IRA takes blame for Newry murder
Belfast-born David McKittrick has been reporting on Northern Ireland since 1971, He has written for the East Antrim Times, the Irish Times and was The Independent's Irish correspondent for many years. He is the author of several books including Making Sense of the Troubles (2000) and Lost Lives (1999).
Monday 21 November 1994
It blamed the killing on a failure in its chain of command, saying those involved had been acting on instructions but the IRA leadership had not sanctioned the operation.
The postal worker, Frank Kerr, 53, was fatally wounded by a shot fired as he struggled with raiders in the main postal sorting office in Newry. Two men appeared in court last week charged with his murder.
The incident led to concerns that the cessation of military operations announced by the IRA at the end of August was in doubt. It provoked angry reactions across the political spectrum, with many calls for all paramilitary groups to hand in their arms.
Last night's statement will provide some assurance that the ceasefire is not at immediate risk, though the incident still represents a considerable blow to the IRA's reputation for internal discipline.
The initial republican reactions to the incident were confused, with the IRA announcing it was launching an investigation. It first issued a statement asserting the cessation of military operations still held, but it did not at first confirm or deny that it had sanctioned the robbery attempt.
Last night, having completed its investigation, it said: ``Those carrying out the robbery were `acting on instructions' but the so-called operation had not been sanctioned by the IRA leadership.'' Responsibility for the incident lay with ``an identified problem in the IRA chain of command'' which, it said, had now been rectified. It added: ``We have established that Frank Kerr was shot in the midst of an intense scuffle with one of our volunteers and we take this opportunity to offer sincere apologies to his family and friends.''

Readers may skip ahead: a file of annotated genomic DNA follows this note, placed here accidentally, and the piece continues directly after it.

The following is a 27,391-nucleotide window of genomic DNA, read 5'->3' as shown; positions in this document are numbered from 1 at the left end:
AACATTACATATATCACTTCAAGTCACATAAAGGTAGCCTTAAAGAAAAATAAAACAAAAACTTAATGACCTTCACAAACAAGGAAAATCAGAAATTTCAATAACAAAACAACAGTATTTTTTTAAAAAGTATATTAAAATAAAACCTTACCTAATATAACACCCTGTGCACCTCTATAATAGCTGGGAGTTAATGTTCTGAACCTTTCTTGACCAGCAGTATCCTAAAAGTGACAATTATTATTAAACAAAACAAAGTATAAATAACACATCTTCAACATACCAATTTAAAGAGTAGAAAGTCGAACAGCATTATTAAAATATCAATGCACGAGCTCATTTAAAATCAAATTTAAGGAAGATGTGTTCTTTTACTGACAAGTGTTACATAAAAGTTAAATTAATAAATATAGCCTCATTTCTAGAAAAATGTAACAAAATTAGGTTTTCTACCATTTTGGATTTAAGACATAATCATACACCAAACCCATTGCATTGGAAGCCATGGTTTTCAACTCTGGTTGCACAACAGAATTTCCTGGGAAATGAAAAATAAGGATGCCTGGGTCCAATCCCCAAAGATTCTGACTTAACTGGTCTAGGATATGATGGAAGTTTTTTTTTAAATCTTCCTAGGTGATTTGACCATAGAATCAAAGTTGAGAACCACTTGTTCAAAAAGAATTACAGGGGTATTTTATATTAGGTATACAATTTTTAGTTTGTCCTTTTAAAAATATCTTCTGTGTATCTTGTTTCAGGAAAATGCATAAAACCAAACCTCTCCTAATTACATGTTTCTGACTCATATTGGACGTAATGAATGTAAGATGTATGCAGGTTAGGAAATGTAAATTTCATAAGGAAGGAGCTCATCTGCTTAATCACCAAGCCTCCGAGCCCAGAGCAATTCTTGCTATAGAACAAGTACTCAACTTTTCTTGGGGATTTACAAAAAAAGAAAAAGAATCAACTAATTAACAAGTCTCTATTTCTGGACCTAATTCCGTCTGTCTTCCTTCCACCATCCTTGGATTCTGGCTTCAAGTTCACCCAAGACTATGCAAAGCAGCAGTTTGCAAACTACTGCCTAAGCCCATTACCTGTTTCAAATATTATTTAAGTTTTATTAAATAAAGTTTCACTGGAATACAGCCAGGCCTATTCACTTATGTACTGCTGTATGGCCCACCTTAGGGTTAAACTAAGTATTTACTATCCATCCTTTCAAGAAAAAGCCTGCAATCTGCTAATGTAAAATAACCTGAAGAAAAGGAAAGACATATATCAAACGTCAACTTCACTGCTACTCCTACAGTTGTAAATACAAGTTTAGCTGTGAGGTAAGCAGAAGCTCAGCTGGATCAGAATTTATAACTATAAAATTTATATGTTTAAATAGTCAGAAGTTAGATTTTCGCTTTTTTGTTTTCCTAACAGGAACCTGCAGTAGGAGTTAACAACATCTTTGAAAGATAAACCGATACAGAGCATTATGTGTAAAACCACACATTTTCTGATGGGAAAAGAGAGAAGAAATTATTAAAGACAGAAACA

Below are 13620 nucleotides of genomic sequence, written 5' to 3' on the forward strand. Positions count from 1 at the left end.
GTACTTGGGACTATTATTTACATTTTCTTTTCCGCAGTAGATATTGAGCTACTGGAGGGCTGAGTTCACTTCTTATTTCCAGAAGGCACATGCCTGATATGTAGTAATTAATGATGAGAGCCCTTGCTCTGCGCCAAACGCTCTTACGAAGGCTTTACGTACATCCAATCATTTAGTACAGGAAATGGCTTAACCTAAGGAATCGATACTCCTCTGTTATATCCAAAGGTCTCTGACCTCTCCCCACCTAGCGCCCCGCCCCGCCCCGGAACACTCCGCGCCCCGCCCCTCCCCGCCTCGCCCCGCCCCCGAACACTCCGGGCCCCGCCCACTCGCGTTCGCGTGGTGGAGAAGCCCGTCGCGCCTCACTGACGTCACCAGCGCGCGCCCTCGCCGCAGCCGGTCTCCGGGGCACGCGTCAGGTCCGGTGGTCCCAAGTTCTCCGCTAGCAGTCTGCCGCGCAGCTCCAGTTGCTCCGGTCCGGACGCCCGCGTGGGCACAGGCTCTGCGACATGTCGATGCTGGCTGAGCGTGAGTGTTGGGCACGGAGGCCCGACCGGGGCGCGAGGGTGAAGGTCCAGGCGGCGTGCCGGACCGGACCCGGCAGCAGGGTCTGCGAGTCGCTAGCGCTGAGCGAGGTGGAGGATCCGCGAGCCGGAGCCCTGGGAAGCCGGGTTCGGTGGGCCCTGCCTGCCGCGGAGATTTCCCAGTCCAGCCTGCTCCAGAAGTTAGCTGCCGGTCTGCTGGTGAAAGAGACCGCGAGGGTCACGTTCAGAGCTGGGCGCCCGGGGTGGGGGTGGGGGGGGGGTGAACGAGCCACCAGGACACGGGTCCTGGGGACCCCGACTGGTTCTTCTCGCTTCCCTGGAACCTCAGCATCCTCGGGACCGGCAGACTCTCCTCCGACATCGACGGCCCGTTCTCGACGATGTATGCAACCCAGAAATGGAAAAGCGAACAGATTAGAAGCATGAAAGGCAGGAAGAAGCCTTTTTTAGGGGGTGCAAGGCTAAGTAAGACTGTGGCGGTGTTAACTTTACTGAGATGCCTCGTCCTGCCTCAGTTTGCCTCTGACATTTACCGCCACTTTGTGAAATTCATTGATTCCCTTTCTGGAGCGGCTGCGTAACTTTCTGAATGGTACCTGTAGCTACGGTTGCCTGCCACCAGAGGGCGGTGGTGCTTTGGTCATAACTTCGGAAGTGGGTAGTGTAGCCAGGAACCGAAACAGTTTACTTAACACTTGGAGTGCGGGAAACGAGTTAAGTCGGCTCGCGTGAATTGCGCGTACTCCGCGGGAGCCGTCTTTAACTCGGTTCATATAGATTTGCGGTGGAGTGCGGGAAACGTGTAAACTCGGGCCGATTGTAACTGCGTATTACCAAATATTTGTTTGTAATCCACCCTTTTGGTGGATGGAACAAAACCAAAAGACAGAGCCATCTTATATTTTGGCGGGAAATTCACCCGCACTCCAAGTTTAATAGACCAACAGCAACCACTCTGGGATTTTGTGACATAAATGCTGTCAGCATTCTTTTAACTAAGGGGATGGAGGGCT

The question remains of how such a fundamental misunderstanding of IRA orders could have been made by individuals in the organisation. Since the ceasefire there have been IRA ``punishment beatings'' but no other use of arms, and Sinn Fein spokesmen have spelt out that the cessation should be taking as meaning an end to the use of weaponry. Martin McGuinness, for example, said after the robbery: ``I take the IRA at their word. I think complete means complete. That's my opinion of the IRA statement.''
The latest IRA statement now suggests that a figure in their organisation senior enough to give instructions had not grasped this point.
Suspicions are bound to linger that not everyone in the ranks is entirely happy with the cessation, but the IRA affirmation that it remains committed to the peace process, together with the now clear understanding that armed robberies are not permissible, will come as a relief to most observers.
In particular, there will be relief within the British and Irish governments, particularly since the former is due to open exploratory talks with Sinn Fein within the next few weeks. Sinn Fein has said Mr McGuinness will lead the republican team in those talks.
After the robbery, the Northern Ireland Secretary, Sir Patrick Mayhew, called on the IRA to issue an outright condemnation of the incident. He said then he hoped it would not affect the timetable for the talks with Sinn Fein.
Within hours of the killing of Mr Kerr the Irish government announced that it was halting its plans to allow early releases of nine republican prisoners.
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